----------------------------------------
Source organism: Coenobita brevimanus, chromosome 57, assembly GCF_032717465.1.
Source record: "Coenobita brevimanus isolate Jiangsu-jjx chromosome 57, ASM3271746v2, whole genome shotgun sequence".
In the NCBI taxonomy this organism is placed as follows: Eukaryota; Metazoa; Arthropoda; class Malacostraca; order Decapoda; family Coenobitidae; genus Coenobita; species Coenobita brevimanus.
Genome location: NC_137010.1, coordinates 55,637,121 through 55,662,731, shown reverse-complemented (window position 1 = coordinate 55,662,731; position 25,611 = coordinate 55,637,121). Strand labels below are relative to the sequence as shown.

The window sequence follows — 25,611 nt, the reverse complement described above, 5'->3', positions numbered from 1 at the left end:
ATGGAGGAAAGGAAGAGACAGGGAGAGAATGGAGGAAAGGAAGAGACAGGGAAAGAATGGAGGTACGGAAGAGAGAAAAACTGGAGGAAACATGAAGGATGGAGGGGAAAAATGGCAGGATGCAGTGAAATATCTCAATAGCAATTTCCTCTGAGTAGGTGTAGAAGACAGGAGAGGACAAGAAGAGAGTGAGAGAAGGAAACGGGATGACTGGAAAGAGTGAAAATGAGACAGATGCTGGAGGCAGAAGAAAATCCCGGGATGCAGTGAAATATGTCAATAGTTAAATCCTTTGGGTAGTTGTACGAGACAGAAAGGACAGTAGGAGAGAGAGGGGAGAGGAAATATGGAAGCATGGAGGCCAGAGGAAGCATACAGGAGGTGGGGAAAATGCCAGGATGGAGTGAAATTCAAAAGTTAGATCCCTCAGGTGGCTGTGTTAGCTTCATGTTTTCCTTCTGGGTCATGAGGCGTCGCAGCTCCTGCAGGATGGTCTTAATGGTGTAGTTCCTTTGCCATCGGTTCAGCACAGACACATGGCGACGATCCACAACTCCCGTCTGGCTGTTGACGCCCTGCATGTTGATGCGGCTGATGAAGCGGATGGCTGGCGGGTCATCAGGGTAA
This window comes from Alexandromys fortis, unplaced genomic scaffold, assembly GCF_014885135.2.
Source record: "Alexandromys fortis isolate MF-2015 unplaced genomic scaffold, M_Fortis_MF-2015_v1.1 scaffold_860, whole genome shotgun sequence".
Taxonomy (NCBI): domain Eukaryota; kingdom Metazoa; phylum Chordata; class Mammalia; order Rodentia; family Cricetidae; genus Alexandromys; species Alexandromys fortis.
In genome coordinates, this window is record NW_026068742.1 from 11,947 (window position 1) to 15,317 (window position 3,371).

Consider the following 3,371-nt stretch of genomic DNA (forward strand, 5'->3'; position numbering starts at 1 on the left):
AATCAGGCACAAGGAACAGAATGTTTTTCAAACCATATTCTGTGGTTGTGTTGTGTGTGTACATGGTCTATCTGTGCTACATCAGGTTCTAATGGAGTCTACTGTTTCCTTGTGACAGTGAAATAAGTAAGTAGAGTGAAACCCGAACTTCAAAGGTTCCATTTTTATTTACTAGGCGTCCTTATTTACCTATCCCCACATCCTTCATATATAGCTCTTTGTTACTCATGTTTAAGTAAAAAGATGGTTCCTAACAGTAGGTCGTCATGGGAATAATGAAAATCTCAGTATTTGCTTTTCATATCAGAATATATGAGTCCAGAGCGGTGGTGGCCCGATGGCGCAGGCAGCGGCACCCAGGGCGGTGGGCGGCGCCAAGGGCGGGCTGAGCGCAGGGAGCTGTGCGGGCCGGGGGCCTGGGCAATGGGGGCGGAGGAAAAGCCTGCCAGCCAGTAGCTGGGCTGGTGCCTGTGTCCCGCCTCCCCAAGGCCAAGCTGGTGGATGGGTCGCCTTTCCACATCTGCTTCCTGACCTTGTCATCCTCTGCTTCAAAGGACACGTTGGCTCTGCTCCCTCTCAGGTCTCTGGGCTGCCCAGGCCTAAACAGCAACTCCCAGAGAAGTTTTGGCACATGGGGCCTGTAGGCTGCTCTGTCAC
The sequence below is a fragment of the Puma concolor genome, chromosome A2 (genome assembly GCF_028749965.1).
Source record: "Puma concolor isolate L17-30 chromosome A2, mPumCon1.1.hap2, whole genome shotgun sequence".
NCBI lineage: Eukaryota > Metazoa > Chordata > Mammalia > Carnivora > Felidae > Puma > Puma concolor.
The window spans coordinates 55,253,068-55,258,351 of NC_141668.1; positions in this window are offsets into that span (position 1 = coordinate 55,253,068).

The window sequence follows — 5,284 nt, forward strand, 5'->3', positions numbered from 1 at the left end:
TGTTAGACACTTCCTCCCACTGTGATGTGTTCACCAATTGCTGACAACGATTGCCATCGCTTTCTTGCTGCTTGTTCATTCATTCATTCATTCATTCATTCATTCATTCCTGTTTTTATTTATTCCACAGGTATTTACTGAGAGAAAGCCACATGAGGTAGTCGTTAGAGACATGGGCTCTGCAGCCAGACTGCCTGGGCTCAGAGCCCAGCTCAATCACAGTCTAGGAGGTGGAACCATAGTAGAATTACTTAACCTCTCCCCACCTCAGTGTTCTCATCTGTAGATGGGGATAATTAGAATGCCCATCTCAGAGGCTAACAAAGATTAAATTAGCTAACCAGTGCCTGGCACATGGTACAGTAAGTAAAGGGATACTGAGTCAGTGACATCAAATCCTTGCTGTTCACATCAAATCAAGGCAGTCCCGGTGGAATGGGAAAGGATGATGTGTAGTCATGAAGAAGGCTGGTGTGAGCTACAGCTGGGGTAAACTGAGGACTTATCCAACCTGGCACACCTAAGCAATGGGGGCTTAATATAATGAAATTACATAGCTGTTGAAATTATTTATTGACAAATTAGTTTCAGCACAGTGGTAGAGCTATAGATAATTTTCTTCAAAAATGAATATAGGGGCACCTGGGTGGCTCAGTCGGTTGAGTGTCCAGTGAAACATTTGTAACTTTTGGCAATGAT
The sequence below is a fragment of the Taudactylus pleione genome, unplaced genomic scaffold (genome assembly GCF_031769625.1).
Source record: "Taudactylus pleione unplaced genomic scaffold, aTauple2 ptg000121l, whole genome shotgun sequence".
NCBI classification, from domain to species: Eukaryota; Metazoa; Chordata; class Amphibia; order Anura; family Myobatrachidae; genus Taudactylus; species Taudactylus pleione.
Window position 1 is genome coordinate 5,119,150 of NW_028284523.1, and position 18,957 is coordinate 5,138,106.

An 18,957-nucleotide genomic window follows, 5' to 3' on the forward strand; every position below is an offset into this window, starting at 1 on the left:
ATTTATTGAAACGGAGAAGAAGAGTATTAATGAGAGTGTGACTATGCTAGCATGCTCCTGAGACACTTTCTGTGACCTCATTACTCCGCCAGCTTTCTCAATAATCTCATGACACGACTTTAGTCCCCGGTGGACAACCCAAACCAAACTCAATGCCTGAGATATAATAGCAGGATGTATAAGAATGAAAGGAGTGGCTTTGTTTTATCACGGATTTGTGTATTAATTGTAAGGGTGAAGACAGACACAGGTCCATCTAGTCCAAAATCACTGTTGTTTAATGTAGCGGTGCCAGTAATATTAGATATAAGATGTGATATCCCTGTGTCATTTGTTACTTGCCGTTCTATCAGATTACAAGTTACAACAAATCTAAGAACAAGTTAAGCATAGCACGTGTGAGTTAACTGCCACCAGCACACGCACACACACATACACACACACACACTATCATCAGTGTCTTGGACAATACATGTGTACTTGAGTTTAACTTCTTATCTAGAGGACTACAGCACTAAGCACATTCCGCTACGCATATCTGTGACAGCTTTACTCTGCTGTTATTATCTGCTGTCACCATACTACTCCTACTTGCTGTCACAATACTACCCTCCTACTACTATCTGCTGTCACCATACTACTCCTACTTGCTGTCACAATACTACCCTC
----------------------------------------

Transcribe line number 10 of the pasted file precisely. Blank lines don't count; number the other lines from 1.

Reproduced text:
In genome coordinates, this window is record NW_026068742.1 from 11,947 (window position 1) to 15,317 (window position 3,371).